A news release from Mercer Human Resource Consulting said more than 70% of the firms in the Katrina zone say they would provide severance to employees if they are eventually laid off.
Ten of the 22 companies (46%) responding to the payroll question say out-of-work employees will stay on the payroll indefinitely. Eight firms (36%) say paychecks will go to their out-of-work employees for a specified amount of time, with a median period of four weeks.
According to the survey, 16 of 22 companies (73%) say they are providing special payments or assistance to staff members unable to do their jobs. Additional pay, donations, relief fund grants, and no-interest loans are the types of assistance organizations are offering.
“It’s a measure of both the companies’ realism and compassion that they are stepping up to care for their employees in the wake of the storm,” said Steven Gross, leader of Mercer’s Broad-based Rewards consulting business in the news release.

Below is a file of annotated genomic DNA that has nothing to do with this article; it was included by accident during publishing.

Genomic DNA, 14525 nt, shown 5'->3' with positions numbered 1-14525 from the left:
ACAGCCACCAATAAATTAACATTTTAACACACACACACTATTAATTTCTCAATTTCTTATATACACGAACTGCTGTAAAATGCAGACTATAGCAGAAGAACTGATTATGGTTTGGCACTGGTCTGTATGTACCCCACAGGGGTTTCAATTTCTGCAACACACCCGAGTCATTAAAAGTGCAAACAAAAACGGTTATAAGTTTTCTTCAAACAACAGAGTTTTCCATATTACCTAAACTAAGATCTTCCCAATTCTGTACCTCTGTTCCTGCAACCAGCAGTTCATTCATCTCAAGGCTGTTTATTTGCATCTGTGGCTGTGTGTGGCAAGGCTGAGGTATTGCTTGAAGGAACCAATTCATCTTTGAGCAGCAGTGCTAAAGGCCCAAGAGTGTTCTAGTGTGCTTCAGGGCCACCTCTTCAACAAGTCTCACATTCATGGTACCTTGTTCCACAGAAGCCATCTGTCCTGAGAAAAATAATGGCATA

The survey found that employers are paying for a variety of living expenses for displaced staffers who are now working away from home. Just over half, for example, are paying for temporary living quarters and 41% are paying for food. Of the surveyed companies, 16 had dispatched employees, including many who traveled long distances to aid in their company’s recovery.
Other survey results included:
- Nearly all (16 of 17 which answered the question) of the firms say they are providing temporary living quarters and food for their dispatched workers. Nearly that many (13 of 17) are providing airfare and other travel costs when an employee needs to go back home.
- More than half (11 of 17) of the companies have employees who are now working in an office setting while slightly fewer (8 of 17) say they have employees who are telecommuting from a hotel.
The Hurricane Katrina: Special Pay Practices Survey by Mercer Human Resource Consulting reflects the practices of 31 large organizations in a variety of industries and with a collective workforce of more than three million. Nearly all (29) had employees affected by Katrina; on average, these employers had nearly 1,200 employees affected by the hurricane.
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